Does the fact that I can no longer remember my own phone number indicate my growing feebleness?
No, on the contrary, it unleashes the mind from the petty tyranny of tending to the trivial and allows it to concentrate on the important and the critical.
[…] the power of the unaided mind is highly overrated.
[…] Human intelligence is highly flexible and adaptive, superb at inventing procedures and objects that overcome its own limits. The real powers come from designing external aids that enhance cognitive abilities.”
Application/Impact: anyone celebrating mnemonics or willpower as a way to overcome memory limitations is ignorant of basic models like structural problem solving, trait adaptivity, and opportunity costs. We’re smarter with our technology than without it.
Memory x Confirmation Bias x Recency / Salience = “Hindsight Bias”
I love Kip Tindell, the cofounder and former CEO of The Container Store. “Uncontainable” (UCT review + notes) is one of my favorite business books. But Tindell gets one thing wrong in Uncontainable – on page 65, he states that:
“And yet we simply had no doubt that The Container Store would be a hit […] when students or aspiring entrepreneurs ask me how they can tell if their business idea is any good, I always use the analogy of musicians who made a hit record.
Almost every time, I’m sure, they knew […] they just knew.
There was no doubt it would be a huge hit from the moment they walked out of the studio.”
From an entrepreneur perspective, it’s understandable. As I discuss in the agency mental model, this may be an example of adaptive overoptimism: the sort of self-fulfilling prophecy that means only people who’ve decided to live survive life-or-death situations, as explored in Laurence Gonzales’s “Deep Survival” (DpSv review + notes).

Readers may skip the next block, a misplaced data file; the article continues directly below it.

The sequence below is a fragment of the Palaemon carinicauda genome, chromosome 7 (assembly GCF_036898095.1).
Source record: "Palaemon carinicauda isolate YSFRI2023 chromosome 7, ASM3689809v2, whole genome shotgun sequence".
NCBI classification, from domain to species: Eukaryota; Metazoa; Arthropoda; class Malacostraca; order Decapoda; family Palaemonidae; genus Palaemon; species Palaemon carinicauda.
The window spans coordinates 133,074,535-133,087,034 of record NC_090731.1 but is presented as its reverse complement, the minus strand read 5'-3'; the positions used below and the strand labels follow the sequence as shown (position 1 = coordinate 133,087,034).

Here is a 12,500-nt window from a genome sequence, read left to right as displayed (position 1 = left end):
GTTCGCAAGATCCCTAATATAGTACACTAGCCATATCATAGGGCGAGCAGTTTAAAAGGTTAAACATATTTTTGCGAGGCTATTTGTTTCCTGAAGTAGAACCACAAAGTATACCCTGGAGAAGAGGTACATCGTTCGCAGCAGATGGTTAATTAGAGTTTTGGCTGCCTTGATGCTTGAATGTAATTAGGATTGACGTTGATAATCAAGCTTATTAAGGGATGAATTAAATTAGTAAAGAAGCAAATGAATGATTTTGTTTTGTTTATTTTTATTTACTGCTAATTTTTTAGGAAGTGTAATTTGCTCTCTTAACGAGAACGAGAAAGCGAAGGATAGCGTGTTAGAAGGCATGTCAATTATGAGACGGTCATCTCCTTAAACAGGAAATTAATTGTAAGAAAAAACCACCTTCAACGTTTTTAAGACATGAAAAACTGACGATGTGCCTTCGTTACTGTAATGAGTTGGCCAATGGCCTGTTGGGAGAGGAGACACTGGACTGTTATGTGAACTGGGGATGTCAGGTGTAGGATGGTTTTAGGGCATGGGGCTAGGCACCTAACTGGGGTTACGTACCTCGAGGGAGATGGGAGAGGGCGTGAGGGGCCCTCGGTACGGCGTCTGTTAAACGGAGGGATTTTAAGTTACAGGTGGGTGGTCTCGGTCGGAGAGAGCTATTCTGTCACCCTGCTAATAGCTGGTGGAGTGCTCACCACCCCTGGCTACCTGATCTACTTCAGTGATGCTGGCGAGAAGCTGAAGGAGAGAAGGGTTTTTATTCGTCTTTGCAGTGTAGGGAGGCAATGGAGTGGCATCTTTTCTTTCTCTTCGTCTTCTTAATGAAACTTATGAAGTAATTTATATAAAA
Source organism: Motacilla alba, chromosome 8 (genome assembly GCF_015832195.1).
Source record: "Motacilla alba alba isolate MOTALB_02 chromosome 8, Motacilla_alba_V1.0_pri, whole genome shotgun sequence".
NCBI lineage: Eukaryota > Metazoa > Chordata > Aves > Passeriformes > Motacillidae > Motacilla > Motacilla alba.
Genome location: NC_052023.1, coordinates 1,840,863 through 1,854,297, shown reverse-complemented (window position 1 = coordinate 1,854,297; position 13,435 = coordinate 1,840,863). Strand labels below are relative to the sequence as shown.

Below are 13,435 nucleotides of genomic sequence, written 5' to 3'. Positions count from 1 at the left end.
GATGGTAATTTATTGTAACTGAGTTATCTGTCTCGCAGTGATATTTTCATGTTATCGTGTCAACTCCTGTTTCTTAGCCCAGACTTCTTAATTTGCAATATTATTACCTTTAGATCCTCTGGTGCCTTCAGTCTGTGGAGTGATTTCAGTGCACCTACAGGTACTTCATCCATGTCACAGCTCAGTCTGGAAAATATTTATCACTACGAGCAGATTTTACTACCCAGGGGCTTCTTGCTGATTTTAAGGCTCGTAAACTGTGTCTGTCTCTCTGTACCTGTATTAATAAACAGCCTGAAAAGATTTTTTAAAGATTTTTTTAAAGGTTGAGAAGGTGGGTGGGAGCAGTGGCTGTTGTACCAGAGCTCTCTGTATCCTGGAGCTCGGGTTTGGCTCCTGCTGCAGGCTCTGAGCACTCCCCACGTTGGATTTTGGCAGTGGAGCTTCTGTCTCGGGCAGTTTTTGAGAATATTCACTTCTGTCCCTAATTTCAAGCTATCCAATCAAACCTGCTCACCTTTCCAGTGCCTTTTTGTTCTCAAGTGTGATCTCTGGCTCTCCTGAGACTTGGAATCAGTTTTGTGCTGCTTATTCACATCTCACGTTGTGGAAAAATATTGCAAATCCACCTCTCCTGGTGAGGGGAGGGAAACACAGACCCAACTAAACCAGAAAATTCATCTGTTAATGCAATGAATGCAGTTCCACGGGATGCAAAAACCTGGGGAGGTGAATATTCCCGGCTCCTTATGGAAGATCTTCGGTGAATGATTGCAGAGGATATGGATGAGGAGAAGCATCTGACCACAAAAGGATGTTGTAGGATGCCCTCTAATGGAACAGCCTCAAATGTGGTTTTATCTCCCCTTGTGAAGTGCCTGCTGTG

But from a memory and business perspective, it’s absolutely wrong. One specific facet of human memory that pops up over and over the place is the “revisionist” tendencies of memory. Four pages earlier, in fact, Tindell notes – amusingly – that he and cofounder Garrett Boone have different recollections of how they came up with the concept for TCS:
“Suddenly a lightbulb went off,” Garrett recalls. “I was driving down the highway in Dallas and thought, “That’s it! We could create a store that sold the resources for people to organize all the stuff in their lies.” In truth, my own recollection is a more gradual process that evolved after countless conversations with Garrett […] and scores of other folks.”
True “aha” moments are rare; chances are that Tindell’s recollection is probably more accurate than Boone’s… of course, the latter makes for a better story (cough storytelling cough).
This “revisionist” tendency to view the past as obvious or deterministic rather than probabilistic has a name: hindsight bias, which I believe to be an intersection of memory with confirmation bias and availability/salience.
The underlying mechanism may well be that we overweight the information that is available to us; since long-ago memories are less available to us (or gone entirely), we place much more weight on the evidence we can see. Any situation where you say “I knew it” is usually a good candidate for examination: there’s a strong possibility hindsight bias may be creeping in!
Remember that 10-franc coin example from Don Norman I cited earlier? Well, here’s a line from a 1986 LA Times article discussing the fiasco. And, ahem:
In retrospect, the French decision seems so foolish that it is hard to fathom how it was made.
This isn’t unique, of course; in retrospect, “New Coke” is viewed as one of the biggest business fiascos of all time. And, no doubt, management got a lot wrong – but a real historical view, of the sort available in “For God, Country, and Coca Cola” (FGC review), makes it clear that whether or not it was a bad decision, it wasn’t so obviously terrible beforehand.
Hindsight bias, which psychologist Daniel Schacter calls “ubiquitous” in “The Seven Sins of Memory” (7SOM review + notes), means that we use the limited set of current circumstances to extrapolate that to what we thought, or should have thought, at a previous time: “oh, this stock doubled. It was so obvious that their new product was revolutionary. Why didn’t I invest more?”
As Schacter puts it,